- Get others to like/share/comment on videos. Non-fans can still watch videos on a company's Facebook wall. If those visitors hover their mice over the video and click the Like button, they can become fans. It's kind of the secret sauce to gaining fans. Encourage likes with Facebook videos by requesting them directly in the description field of the video.
- Promote the videos. Promoted videos are treated the same ways as other promoted Facebook posts, moving higher in friends' feeds so they'll get noticed. Don't want to pay the $7.00 fee? Then take the freebie route and highlight the video on the company Facebook wall.
- Record a welcome video on the landing page. The Social Media Examiner Facebook welcome page is a good example of a company founder welcoming new visitors. Make a direct request within the video to like the page.
- Conduct a video Q&A with Facebook fans. Facebook is an ideal platform for responding to questions from fans and either seeding a video before or after (or even during) a conversation thread. This is a great tactic to get a live audience to like, share, or comment on a video. That in turn not only builds fans but also personal engagement and a real sense of community.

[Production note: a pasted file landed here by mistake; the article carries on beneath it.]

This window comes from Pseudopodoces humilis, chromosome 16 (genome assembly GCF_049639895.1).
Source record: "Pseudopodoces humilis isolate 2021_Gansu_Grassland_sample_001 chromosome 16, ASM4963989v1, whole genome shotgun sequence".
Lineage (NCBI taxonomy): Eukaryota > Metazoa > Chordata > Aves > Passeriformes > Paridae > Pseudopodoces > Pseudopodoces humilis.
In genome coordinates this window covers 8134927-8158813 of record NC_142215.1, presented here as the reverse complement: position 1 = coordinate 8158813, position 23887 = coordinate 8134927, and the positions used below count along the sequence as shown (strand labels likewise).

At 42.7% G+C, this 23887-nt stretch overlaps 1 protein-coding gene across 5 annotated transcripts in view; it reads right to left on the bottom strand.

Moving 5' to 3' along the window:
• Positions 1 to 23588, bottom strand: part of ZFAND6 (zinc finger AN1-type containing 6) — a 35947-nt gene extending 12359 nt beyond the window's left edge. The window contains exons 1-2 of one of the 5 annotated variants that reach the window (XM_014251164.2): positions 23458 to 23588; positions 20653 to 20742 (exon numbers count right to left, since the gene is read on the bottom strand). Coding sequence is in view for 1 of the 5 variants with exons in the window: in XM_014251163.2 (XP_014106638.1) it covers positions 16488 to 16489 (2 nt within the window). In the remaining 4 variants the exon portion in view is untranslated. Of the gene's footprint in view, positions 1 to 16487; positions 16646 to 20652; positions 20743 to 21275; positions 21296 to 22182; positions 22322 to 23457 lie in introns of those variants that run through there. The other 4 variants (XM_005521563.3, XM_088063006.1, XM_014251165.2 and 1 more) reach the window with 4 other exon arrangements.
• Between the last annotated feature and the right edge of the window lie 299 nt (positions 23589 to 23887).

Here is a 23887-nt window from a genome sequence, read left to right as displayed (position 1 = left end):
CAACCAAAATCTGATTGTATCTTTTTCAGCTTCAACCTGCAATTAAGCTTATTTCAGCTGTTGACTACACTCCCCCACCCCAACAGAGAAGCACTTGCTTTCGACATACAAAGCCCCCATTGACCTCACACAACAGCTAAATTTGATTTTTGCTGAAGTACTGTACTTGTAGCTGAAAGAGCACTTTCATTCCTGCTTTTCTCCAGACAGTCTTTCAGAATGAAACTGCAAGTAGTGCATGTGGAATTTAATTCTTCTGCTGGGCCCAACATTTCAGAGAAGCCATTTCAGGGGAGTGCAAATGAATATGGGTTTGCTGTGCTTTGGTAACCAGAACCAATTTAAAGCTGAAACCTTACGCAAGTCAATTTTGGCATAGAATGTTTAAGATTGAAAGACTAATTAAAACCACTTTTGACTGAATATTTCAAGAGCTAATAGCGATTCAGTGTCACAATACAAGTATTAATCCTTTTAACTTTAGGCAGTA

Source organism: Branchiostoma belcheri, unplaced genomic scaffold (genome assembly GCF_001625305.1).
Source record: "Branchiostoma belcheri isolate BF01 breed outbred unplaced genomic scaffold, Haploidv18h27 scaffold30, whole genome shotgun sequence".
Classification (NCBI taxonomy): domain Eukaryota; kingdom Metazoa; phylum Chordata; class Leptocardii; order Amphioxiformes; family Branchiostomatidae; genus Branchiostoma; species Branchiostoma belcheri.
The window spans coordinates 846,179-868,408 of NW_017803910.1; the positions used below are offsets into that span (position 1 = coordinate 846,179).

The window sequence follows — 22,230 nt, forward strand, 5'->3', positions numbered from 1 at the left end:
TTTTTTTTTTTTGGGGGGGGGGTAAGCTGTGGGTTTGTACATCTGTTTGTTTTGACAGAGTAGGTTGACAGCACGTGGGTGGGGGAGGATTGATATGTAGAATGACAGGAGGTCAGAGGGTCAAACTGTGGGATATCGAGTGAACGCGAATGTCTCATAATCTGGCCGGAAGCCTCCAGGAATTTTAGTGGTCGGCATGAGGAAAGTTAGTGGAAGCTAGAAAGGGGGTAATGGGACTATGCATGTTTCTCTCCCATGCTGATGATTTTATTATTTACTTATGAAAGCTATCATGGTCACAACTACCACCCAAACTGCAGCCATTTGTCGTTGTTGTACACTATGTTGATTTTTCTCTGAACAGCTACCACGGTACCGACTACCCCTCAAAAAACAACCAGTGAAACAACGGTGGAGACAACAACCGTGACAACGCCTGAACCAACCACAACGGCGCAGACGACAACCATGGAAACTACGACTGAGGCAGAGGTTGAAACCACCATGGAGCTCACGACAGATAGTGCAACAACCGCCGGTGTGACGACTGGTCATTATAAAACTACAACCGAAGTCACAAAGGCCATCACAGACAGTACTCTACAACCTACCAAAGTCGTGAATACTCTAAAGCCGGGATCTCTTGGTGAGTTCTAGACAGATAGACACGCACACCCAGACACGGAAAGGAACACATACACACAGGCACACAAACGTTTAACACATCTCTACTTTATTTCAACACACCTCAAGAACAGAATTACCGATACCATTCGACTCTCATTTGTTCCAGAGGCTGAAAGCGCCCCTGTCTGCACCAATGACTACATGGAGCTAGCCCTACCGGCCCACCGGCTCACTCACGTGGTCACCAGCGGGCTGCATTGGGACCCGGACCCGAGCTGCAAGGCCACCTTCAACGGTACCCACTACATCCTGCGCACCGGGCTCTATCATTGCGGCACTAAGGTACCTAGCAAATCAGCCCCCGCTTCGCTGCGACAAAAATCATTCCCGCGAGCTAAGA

- Listen to fan requests for videos. Offer visitors relevant and helpful videos that show personal attention, not just wide-scale entertainment. Asking for input on Facebook is a great way to get fans to share what they've requested, especially when they're called out by name and thanked for their input.
- Respond to all comments around Facebook videos. Personally engage with people who comment on your company's videos, whether those comments are good or bad. It doesn't matter as long as those comments are sincere and show genuine interest.
- Don't settle for the default thumbnail. Facebook creates ten individual thumbnails for each uploaded video, so choose the one that best reflects the content. Look for the Edit Videos menu item on the original video landing page.